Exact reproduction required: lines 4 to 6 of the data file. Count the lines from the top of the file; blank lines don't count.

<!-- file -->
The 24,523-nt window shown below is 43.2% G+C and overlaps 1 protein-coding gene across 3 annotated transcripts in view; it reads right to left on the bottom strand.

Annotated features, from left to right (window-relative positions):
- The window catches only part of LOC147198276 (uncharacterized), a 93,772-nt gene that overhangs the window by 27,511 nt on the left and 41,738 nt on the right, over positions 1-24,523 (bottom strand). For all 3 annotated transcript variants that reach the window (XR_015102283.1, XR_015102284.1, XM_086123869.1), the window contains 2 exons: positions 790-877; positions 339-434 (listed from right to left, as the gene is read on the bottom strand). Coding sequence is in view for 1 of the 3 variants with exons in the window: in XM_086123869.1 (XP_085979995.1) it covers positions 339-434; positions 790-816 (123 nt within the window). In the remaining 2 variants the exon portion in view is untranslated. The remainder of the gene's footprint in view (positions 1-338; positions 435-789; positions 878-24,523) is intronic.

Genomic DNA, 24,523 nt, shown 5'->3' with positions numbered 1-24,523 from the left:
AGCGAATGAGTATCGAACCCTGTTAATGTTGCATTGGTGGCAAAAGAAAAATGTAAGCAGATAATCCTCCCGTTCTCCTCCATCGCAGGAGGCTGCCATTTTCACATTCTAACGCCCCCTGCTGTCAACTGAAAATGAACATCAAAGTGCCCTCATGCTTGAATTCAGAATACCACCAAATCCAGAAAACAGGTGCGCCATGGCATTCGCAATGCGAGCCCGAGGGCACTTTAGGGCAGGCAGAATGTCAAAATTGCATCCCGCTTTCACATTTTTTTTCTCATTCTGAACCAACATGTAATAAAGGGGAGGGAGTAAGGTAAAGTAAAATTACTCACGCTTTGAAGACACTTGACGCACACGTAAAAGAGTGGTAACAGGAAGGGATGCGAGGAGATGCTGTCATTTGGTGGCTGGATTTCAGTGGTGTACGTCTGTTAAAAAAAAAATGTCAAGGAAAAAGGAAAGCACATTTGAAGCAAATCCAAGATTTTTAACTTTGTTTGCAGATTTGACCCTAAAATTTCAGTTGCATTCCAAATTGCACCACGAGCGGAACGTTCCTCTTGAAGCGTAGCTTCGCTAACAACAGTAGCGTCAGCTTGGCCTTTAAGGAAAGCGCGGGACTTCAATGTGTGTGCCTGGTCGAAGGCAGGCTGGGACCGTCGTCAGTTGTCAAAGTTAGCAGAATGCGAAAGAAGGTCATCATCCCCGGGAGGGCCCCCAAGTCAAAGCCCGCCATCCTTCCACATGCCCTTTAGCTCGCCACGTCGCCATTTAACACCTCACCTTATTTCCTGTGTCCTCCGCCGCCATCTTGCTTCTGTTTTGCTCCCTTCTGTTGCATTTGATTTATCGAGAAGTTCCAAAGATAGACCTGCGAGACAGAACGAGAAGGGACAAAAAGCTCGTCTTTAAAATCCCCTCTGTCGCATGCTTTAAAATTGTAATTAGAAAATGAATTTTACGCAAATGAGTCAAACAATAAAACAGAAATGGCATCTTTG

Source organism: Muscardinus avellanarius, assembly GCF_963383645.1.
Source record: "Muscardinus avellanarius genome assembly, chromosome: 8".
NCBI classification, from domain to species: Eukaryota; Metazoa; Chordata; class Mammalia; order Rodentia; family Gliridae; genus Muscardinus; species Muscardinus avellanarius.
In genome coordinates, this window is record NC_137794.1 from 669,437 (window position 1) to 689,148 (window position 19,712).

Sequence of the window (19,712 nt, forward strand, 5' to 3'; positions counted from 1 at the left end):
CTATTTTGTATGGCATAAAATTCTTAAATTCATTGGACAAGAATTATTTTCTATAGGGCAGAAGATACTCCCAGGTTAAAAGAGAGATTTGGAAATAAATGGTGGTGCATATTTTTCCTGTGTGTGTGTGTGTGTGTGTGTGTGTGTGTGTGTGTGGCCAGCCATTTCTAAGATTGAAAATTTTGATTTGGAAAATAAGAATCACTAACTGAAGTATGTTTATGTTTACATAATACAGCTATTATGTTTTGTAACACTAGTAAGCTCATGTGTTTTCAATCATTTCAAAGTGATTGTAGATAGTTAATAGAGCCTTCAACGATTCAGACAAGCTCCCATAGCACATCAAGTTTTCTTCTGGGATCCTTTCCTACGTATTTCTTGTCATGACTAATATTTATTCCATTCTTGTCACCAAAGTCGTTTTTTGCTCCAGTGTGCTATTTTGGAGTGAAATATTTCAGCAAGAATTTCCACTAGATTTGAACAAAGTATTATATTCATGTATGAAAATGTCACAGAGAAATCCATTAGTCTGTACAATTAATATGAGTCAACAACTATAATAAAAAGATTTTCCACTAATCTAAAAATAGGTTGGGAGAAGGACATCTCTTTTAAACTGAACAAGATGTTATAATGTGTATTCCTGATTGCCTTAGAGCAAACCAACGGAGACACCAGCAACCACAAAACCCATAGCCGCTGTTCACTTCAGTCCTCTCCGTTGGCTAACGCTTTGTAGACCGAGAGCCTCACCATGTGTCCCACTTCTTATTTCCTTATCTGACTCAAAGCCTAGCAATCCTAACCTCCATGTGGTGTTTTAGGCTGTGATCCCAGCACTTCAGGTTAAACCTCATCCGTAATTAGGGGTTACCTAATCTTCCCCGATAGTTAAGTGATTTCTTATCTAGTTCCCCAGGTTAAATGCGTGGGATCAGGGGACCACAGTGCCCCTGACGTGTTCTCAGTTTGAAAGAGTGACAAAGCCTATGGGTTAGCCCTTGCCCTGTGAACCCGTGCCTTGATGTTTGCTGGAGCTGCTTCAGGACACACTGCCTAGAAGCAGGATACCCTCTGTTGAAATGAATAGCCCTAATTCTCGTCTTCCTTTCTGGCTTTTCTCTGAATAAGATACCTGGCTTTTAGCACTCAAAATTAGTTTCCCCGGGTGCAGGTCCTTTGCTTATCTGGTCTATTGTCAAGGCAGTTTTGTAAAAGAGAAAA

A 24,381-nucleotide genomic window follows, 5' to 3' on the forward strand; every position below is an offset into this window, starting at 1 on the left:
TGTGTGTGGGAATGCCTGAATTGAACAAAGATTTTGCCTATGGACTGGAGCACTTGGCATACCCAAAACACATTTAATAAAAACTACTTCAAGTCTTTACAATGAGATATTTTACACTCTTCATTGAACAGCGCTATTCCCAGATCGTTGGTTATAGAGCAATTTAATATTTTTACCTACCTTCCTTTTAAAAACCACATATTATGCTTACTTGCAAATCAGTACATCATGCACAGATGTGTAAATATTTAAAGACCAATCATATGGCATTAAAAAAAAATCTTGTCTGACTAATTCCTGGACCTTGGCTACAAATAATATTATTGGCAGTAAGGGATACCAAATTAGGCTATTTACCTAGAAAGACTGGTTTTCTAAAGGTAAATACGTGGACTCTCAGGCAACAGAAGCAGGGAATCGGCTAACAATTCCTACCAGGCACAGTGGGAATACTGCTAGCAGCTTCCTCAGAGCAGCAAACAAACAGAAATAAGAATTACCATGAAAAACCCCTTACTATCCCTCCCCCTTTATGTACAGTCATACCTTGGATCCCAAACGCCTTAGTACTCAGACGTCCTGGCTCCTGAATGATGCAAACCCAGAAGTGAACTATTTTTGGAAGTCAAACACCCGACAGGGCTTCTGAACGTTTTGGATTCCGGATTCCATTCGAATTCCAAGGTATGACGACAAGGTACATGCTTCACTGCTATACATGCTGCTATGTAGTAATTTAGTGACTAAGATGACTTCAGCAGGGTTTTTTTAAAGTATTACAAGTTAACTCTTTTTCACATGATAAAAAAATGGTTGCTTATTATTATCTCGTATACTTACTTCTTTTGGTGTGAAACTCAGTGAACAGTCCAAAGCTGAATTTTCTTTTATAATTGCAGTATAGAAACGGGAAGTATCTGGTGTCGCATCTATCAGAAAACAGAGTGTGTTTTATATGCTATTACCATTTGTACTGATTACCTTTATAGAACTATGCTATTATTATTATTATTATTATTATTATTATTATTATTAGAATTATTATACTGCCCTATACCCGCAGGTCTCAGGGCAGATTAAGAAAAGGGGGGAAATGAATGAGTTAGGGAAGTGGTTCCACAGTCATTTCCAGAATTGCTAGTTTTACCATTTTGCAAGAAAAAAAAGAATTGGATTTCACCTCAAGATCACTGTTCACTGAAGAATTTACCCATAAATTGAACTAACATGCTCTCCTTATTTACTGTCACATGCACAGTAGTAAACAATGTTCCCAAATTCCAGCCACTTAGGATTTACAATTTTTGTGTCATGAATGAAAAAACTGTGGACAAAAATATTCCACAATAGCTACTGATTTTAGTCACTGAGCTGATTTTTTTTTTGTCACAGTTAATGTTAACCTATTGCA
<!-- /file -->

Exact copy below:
Genomic DNA, 24,523 nt, shown 5'->3' with positions numbered 1-24,523 from the left:
AGCGAATGAGTATCGAACCCTGTTAATGTTGCATTGGTGGCAAAAGAAAAATGTAAGCAGATAATCCTCCCGTTCTCCTCCATCGCAGGAGGCTGCCATTTTCACATTCTAACGCCCCCTGCTGTCAACTGAAAATGAACATCAAAGTGCCCTCATGCTTGAATTCAGAATACCACCAAATCCAGAAAACAGGTGCGCCATGGCATTCGCAATGCGAGCCCGAGGGCACTTTAGGGCAGGCAGAATGTCAAAATTGCATCCCGCTTTCACATTTTTTTTCTCATTCTGAACCAACATGTAATAAAGGGGAGGGAGTAAGGTAAAGTAAAATTACTCACGCTTTGAAGACACTTGACGCACACGTAAAAGAGTGGTAACAGGAAGGGATGCGAGGAGATGCTGTCATTTGGTGGCTGGATTTCAGTGGTGTACGTCTGTTAAAAAAAAAATGTCAAGGAAAAAGGAAAGCACATTTGAAGCAAATCCAAGATTTTTAACTTTGTTTGCAGATTTGACCCTAAAATTTCAGTTGCATTCCAAATTGCACCACGAGCGGAACGTTCCTCTTGAAGCGTAGCTTCGCTAACAACAGTAGCGTCAGCTTGGCCTTTAAGGAAAGCGCGGGACTTCAATGTGTGTGCCTGGTCGAAGGCAGGCTGGGACCGTCGTCAGTTGTCAAAGTTAGCAGAATGCGAAAGAAGGTCATCATCCCCGGGAGGGCCCCCAAGTCAAAGCCCGCCATCCTTCCACATGCCCTTTAGCTCGCCACGTCGCCATTTAACACCTCACCTTATTTCCTGTGTCCTCCGCCGCCATCTTGCTTCTGTTTTGCTCCCTTCTGTTGCATTTGATTTATCGAGAAGTTCCAAAGATAGACCTGCGAGACAGAACGAGAAGGGACAAAAAGCTCGTCTTTAAAATCCCCTCTGTCGCATGCTTTAAAATTGTAATTAGAAAATGAATTTTACGCAAATGAGTCAAACAATAAAACAGAAATGGCATCTTTG

Source organism: Muscardinus avellanarius, assembly GCF_963383645.1.